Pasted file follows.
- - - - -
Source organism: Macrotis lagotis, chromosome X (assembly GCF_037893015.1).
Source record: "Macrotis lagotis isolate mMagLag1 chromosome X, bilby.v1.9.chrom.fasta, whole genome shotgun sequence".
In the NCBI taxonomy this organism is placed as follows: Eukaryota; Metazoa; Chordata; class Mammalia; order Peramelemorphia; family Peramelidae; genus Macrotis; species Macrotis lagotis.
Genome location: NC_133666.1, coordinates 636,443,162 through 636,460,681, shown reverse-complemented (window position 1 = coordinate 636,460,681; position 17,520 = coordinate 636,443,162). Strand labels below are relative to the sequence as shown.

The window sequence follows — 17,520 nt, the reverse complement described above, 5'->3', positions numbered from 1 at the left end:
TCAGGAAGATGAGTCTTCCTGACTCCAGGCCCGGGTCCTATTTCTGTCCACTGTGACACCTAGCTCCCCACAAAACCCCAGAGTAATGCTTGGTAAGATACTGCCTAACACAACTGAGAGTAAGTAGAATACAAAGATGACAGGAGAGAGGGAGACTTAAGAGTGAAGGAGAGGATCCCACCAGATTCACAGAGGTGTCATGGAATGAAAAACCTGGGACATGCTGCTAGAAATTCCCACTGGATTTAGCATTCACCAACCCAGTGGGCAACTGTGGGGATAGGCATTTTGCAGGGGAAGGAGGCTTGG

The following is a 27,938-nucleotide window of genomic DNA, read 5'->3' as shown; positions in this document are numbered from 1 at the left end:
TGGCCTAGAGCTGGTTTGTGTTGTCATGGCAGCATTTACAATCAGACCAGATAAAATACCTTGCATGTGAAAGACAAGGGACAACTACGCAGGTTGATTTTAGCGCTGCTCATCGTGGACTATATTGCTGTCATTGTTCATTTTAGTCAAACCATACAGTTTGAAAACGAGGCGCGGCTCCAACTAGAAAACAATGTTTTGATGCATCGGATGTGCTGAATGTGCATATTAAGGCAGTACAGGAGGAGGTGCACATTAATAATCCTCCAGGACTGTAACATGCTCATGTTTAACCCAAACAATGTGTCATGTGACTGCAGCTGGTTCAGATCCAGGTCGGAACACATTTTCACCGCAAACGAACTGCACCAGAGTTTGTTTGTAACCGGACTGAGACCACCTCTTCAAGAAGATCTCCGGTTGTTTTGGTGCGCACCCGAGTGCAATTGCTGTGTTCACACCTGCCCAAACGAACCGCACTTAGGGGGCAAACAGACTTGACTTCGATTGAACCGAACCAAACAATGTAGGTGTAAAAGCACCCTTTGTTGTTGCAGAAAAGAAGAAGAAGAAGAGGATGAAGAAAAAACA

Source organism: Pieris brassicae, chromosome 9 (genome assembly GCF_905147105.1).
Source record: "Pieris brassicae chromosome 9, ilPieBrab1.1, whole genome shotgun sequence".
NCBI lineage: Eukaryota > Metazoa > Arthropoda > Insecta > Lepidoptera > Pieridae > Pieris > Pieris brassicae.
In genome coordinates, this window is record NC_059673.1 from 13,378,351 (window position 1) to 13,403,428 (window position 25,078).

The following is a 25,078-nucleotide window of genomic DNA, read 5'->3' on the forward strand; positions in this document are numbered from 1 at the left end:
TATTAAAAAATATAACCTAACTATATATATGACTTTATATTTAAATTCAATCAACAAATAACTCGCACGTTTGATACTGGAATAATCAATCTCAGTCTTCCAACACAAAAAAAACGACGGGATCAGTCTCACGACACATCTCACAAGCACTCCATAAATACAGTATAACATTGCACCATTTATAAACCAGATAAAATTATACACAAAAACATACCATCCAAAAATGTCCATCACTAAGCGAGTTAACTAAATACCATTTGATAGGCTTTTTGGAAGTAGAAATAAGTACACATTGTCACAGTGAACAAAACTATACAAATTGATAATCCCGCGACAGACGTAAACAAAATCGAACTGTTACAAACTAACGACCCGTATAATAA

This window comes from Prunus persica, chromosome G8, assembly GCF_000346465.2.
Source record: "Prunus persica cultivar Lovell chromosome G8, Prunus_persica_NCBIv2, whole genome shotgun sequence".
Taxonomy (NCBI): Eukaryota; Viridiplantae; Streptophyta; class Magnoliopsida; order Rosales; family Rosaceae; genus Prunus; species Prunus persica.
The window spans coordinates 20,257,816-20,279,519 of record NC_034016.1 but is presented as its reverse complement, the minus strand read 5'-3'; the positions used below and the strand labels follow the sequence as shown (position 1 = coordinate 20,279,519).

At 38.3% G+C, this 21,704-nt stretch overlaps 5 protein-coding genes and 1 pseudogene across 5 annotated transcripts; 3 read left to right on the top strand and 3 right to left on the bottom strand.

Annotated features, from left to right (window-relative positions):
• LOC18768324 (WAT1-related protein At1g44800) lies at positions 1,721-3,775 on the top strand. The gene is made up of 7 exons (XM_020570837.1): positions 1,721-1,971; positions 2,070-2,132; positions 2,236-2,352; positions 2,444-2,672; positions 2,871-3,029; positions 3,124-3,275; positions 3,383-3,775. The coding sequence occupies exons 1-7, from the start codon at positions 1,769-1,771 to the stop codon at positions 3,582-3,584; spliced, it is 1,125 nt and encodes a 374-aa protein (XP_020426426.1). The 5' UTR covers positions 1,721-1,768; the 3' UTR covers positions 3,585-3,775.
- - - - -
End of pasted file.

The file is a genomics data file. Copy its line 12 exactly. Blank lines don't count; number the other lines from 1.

In genome coordinates, this window is record NC_059673.1 from 13,378,351 (window position 1) to 13,403,428 (window position 25,078).